Heartbreak once is bad enough, but going through it all over again is just... hard to come to terms with. For England fans, particularly young ones like me that don’t remember Euro ‘96 let alone Italia ‘90, watching the Three Lions get so close - only to fall at the final hurdle - is a new experience.
Sure, there were the gutsy quarter-final efforts of the Sven Goran Eriksson era, going out to Brazil in 2002, Portugal in 2004 and Portugal again in 2006. But that feels a long time ago when more recent years have seen failure to qualify for Euro 2008 and embarrassing exits in 2010, 2014 and 2016.
The sense of nation-wide disillusionment that had begun to surround the England team - and just how much of a break from that Gareth Southgate’s side is - created a feeling of plucky, defiant optimism that almost feels alien.
Comparing that to Reading’s most recent, perhaps most poignant, heartbreak takes a bit of a stretch, but the parallels are there. After years of mounting disillusionment following the club’s relegation from the Premier League, the Royals got to Wembley in the face of all the odds. That team was hard to love at times - outright entertainment was at a premium and thrashings away from home were too common - but it reminded us what it felt like to actually win.
That restoration of pride, that the team not only could but would win shouldn’t be taken for granted. In the same way it’s swept up England over the last few weeks, it did the same for Reading in the first half of 2017.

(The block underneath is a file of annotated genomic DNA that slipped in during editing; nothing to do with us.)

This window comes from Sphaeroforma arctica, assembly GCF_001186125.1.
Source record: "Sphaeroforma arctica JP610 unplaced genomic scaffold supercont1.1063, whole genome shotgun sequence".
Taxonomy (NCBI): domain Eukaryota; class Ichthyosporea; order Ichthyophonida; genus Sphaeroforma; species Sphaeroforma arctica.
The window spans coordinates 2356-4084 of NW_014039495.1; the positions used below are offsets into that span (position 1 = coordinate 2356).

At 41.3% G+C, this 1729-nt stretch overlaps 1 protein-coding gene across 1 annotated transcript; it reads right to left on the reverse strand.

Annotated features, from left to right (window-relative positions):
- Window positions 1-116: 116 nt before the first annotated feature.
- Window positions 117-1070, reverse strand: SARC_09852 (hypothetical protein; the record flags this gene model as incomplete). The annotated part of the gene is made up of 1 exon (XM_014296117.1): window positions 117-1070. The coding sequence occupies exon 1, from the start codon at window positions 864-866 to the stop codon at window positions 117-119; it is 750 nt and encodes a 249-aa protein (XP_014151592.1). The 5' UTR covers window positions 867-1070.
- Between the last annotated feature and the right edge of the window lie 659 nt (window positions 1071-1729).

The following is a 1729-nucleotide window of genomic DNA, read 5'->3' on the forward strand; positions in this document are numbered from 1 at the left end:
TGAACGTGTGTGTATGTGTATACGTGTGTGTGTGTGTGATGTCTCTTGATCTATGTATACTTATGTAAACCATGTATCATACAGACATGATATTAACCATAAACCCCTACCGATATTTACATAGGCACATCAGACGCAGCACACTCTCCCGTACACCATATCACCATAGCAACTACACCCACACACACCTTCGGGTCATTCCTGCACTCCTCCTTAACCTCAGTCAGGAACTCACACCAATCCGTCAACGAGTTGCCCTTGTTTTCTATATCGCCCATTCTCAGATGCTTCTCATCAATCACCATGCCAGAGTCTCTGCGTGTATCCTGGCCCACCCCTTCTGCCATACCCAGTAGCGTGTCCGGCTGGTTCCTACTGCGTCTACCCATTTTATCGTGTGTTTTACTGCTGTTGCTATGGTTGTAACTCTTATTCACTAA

Can we really go all the way? Can we really win the World Cup? I just think we might.
Can we really go all the way? Can we finally win at Wembley? I just think we might.
It’s the hope that kills you.
Just like a magical moment conjured up that elusive sense of belief for England - a first ever penalty shoot-out win in a World Cup - that special match under the Mad Stad lights on May 16 did the same. England weren’t supposed to win a shoot-out, and Reading weren’t supposed to beat the bookies’ favourites, the pundits’ favourites, the neutrals’ favourites: The Mighty Fulham.
We did it anyway.
When games like those go your way, you feel like the world is at your feet and anything is possible - that this might finally be your year. Although deep down we probably all knew the semi-final against Croatia and the final against Huddersfield Town would end in tears, we gave optimism a chance. It’s a sickeningly cheesy line but, at the end of the day, that’s what football is all about.
When it all comes crashing down, whether to Christopher Schlinder’s penalty or Mario Mandzukic’s extra-time finish, the dejection is all the same. I don’t know about you, but I struggle to get outwardly emotional at times like that - I don’t burst into tears, I just feel empty, like the world has shown you how beautiful football can be before cruelly snatching it away.
In spite of all that, hope remains. We believed that Reading could go one better in 2017, even if that didn’t work out too well, and Gareth Southgate’s rejuvenation of England in 2018 has also brought positivity back.
The pain is hard to get over at first, but the optimism doesn’t go so easily.
Keep the faith.